If you want to collect more money just shut up and listen. Many accounts receivable professionals and people who collect money from delinquent accounts talk way too much.
In training people to improve their collection techniques, I have noticed that collectors, while on the phone or meeting with debtors face-to-face, typically do most of the talking while the debtor is not listening. The result is the collector does not get paid.
One of the key principles of collection management is to get debtors to discuss their accounts. Once debtors are talking about their debts you are well on the way to collecting the money.
So how do we get our debtors to talk? The main thing we have to do is to stop making statements and start asking questions. And, in the broadest sense, there are two kinds of questions we can ask: closed-ended questions and open-ended questions.
Of course, a closed-ended question is one the debtor can answer with a “yes or a “no.” For example, if you ask, “Will you send me a check today?”, the debtor can say, “Yep.” “Nope.” “Not in your life.” There is no talking required.
On the other hand, an open-ended question is one phrased so the debtor is almost forced to talk. For example, “Can you tell me what’s going on with this account?” Or, if it’s a small commercial account, “How’s your business doing?”
Or, if you know something about the customer, which I hope you do, “How’s that machine doing that broke down last month and caused you some production problems, is it up and running yet?” Or, “How’s your daughter doing that was in the hospital last month?”
Here’s one that I learned from Stephen Covey, the author of The 7 Habits of Highly Effective People. When they show some frustration, which they usually do, ask “You seem a little frustrated with this, are you?”
Those kind of open-ended questions will get your debtor to discuss the account. And once you having them doing it you’re on the way to collecting the money. It’s like a tennis match. While you’re talking the advantage is on the debtor’s end. But while your debtor is talking, the advantage is on your end.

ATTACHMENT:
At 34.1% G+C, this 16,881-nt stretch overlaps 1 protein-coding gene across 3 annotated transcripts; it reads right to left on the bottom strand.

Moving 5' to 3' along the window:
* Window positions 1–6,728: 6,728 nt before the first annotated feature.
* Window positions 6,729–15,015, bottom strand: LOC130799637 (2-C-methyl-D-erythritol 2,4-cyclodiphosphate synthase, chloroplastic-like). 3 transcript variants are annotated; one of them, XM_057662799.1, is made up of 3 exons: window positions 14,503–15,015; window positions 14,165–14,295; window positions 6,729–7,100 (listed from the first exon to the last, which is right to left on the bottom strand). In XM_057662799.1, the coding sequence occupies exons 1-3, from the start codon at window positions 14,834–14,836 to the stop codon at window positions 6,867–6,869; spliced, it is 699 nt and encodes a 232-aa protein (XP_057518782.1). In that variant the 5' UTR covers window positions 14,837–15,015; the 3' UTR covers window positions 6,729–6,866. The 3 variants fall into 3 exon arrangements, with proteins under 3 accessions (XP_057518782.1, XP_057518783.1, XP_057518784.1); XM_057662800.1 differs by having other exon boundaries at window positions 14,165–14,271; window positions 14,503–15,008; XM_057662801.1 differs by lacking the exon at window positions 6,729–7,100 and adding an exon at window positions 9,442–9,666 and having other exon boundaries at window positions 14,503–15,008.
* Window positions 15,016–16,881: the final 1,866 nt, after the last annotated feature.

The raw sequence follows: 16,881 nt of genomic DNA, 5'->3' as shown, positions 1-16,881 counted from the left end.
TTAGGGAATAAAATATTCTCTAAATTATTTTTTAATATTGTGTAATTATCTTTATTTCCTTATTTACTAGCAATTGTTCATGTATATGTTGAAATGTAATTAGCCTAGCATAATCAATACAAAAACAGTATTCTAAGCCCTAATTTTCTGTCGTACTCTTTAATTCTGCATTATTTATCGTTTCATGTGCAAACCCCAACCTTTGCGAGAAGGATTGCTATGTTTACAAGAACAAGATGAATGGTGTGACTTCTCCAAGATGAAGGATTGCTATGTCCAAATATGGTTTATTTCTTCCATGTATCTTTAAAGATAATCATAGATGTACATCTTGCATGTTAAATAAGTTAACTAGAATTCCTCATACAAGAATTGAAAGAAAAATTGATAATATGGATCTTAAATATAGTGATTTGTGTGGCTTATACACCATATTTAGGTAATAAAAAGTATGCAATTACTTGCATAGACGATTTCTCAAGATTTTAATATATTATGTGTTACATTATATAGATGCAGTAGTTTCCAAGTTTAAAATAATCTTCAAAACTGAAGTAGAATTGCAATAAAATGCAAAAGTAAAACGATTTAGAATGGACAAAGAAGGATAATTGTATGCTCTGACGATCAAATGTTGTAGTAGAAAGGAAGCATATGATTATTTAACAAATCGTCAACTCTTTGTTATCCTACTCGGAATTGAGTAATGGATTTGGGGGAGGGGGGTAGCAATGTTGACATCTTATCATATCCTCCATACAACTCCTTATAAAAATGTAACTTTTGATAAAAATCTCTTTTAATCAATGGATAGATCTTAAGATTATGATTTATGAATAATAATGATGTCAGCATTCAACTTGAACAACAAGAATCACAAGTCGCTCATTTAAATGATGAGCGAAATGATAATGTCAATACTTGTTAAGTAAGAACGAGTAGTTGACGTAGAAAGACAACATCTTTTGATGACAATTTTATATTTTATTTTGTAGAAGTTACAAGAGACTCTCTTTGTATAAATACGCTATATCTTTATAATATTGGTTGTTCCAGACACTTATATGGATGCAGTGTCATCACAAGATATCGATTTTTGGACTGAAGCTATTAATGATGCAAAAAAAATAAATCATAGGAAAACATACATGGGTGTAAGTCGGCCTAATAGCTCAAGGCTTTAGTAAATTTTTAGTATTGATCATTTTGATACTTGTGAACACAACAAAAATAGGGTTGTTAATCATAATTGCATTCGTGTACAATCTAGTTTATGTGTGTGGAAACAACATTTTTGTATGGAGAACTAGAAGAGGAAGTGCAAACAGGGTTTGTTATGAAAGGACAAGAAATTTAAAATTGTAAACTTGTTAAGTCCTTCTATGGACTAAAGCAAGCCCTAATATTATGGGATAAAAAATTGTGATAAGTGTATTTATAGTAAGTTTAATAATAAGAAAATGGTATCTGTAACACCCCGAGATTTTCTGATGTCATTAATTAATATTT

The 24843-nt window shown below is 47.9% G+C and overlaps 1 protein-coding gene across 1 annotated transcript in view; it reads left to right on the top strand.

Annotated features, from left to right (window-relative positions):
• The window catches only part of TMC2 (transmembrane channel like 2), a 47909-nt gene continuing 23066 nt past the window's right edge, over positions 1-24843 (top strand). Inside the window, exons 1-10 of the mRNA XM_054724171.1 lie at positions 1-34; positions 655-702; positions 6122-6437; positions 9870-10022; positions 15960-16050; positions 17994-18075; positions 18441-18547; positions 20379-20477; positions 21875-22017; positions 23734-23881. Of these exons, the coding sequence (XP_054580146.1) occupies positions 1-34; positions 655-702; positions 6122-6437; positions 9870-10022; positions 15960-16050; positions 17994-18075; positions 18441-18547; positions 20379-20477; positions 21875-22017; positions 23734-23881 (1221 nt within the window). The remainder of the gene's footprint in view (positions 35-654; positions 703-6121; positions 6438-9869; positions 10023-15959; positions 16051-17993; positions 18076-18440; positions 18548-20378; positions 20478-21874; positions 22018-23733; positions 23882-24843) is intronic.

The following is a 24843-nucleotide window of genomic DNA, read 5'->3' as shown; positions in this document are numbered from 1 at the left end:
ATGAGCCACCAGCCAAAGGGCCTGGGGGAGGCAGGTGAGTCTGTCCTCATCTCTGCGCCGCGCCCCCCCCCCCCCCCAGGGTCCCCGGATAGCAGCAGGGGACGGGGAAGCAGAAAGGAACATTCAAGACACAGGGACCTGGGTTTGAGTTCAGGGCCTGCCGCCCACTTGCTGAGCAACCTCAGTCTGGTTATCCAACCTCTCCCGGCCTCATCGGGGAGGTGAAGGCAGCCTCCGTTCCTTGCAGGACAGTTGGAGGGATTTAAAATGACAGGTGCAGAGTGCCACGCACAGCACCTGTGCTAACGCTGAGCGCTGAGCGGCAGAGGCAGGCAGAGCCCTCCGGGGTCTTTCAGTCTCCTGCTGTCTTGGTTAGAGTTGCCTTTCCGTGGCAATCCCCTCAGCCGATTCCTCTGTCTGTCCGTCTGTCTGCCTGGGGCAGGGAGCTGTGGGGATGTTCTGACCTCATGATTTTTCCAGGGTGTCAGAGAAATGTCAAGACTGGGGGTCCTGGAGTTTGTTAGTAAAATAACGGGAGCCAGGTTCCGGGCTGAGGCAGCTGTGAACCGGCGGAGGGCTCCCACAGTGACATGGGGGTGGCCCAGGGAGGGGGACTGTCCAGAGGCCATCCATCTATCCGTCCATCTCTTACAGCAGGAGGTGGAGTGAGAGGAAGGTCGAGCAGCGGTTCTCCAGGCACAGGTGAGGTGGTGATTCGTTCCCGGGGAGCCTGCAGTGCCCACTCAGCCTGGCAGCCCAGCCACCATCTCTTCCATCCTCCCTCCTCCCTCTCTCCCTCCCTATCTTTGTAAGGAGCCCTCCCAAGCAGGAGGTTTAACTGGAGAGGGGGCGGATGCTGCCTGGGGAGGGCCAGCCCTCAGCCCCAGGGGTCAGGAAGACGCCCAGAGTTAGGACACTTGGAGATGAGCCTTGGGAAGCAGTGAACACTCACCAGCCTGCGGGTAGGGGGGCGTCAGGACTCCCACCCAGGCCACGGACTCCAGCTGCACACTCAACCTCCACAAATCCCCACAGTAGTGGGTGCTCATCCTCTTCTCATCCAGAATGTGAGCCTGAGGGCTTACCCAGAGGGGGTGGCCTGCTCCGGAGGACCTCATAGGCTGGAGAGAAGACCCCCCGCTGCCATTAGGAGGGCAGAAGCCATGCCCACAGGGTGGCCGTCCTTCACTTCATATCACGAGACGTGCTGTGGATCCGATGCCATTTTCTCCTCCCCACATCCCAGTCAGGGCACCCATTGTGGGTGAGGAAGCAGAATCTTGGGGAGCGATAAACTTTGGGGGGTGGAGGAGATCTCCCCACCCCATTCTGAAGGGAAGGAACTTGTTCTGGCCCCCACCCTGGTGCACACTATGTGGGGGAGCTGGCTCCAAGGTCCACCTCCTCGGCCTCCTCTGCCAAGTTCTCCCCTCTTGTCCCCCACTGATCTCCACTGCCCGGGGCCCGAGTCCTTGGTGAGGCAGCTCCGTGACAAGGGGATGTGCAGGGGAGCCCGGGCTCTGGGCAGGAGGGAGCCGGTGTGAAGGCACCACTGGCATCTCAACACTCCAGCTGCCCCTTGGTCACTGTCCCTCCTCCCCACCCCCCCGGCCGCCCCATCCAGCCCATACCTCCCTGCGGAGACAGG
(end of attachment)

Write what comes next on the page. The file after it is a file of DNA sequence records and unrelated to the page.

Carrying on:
So here is what I recommend. During your preparation phase, before you pick up the phone to call your debtors or meet with them face-to-face, write down some open-ended questions, in advance, tailored for them that you think will get them to discuss their debt.
The best I have ever seen at collecting money talk very little. All they do is ask open-ended questions designed to get the debtor to discuss the account. And by the kind of questions they ask they have a way to gently take their debtors where they want them to go.
And if I could choose one skill that I think is more important than all the other skills to do the business of collecting money well, I would choose listening skills. The best I’ve ever seen do not do much talking, but they do a lot of listening.
So remember if you want to get paid you’re going to have to get debtors to discuss their debts. And the best way to do that is to ask open-ended questions tailored for that particular debtor. By doing so, you’re talking as little as possible and the debtor is talking as much as possible. And the result is that you get paid.